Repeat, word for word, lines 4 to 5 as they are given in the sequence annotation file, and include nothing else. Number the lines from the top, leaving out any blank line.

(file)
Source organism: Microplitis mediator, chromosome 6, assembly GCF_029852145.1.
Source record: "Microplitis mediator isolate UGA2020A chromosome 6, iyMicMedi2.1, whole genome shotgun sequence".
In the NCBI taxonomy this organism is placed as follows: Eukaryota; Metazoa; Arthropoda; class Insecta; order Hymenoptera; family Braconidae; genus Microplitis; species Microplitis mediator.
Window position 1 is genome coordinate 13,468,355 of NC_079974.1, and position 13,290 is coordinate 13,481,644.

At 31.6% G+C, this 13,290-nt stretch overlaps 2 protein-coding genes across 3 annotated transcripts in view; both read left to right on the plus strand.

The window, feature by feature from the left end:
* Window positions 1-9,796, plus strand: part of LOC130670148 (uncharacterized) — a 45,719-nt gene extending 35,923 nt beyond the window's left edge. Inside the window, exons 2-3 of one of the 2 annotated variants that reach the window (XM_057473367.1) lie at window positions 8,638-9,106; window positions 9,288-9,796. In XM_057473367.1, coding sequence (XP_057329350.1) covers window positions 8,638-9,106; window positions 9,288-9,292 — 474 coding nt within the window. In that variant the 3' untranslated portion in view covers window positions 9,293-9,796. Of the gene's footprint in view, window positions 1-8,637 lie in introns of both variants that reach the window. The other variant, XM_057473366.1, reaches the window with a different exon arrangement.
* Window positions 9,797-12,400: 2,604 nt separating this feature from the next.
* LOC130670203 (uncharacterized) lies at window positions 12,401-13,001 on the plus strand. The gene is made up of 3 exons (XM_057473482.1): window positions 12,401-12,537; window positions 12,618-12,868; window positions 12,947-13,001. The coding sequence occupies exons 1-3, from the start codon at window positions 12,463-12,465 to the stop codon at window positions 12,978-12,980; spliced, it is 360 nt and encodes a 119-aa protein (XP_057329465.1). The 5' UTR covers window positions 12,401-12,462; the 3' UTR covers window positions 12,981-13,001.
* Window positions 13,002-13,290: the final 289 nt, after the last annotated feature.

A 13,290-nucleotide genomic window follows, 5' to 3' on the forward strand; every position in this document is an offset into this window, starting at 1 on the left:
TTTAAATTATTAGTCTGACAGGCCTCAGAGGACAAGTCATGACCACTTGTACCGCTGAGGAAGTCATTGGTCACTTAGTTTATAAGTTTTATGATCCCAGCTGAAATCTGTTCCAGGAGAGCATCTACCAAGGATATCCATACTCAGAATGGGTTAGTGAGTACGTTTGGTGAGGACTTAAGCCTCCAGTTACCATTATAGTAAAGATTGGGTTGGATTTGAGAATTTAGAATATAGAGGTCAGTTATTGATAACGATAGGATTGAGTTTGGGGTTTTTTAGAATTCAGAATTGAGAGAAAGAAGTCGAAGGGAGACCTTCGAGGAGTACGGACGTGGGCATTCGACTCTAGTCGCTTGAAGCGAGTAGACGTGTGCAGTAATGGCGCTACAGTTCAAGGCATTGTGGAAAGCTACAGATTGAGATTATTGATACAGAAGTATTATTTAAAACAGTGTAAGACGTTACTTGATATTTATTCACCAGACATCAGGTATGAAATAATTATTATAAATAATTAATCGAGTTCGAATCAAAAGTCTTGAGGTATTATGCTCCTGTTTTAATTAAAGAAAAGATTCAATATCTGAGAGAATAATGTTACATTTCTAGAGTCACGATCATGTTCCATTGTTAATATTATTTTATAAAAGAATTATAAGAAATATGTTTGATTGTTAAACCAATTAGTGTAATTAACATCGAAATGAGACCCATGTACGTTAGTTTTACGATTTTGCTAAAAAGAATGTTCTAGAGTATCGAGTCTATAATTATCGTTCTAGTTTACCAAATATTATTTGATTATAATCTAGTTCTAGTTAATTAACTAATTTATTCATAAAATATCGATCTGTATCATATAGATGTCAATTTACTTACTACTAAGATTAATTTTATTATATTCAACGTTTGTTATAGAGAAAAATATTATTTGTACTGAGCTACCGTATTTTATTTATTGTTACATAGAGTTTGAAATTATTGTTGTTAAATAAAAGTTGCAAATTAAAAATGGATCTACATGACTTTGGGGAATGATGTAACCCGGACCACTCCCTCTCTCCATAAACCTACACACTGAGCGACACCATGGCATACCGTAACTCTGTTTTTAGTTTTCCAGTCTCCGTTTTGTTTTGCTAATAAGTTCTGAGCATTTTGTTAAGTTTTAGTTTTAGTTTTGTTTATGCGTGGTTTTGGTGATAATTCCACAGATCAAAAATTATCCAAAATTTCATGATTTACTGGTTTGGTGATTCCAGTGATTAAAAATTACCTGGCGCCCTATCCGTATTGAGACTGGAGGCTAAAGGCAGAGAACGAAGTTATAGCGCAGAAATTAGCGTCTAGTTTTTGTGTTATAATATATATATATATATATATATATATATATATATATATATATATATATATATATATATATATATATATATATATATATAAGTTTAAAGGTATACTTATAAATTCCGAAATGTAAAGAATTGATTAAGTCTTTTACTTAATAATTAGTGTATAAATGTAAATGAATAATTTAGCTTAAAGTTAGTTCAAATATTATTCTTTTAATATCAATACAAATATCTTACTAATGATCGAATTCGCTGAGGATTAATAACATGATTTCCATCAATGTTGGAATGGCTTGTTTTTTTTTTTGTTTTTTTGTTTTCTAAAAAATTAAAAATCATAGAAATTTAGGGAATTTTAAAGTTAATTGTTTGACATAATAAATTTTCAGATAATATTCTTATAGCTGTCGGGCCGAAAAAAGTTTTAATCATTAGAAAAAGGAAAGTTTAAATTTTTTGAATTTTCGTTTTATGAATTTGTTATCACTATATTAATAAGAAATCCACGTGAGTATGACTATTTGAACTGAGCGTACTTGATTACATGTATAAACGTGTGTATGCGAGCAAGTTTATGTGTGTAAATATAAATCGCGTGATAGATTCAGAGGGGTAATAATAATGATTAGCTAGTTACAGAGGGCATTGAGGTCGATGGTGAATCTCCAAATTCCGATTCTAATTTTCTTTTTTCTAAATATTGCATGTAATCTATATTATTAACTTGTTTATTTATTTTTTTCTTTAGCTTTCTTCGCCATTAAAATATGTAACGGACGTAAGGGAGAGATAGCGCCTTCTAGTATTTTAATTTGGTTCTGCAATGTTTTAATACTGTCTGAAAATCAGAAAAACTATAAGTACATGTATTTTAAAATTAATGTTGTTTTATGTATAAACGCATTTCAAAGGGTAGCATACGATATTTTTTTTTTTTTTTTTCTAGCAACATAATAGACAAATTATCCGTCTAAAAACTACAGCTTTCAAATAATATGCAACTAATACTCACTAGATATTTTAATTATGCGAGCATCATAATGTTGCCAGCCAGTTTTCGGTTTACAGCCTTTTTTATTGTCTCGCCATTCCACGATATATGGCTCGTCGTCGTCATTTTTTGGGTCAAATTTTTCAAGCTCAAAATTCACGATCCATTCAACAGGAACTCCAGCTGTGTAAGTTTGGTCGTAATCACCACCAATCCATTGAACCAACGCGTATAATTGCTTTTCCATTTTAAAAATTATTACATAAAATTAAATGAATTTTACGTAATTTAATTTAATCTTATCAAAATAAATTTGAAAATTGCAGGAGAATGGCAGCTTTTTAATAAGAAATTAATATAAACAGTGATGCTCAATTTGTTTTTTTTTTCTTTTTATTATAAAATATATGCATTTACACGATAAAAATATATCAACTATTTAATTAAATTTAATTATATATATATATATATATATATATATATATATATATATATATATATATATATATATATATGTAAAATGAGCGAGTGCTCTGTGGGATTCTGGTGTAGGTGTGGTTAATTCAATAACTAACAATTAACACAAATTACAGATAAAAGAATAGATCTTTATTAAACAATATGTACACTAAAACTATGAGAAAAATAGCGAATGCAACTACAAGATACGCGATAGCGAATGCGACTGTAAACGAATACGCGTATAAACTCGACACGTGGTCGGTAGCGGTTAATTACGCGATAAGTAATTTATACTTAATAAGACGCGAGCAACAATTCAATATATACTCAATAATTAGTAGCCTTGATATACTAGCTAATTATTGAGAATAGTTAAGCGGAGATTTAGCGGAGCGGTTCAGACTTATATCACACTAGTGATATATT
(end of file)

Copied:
Window position 1 is genome coordinate 13,468,355 of NC_079974.1, and position 13,290 is coordinate 13,481,644.

At 31.6% G+C, this 13,290-nt stretch overlaps 2 protein-coding genes across 3 annotated transcripts in view; both read left to right on the plus strand.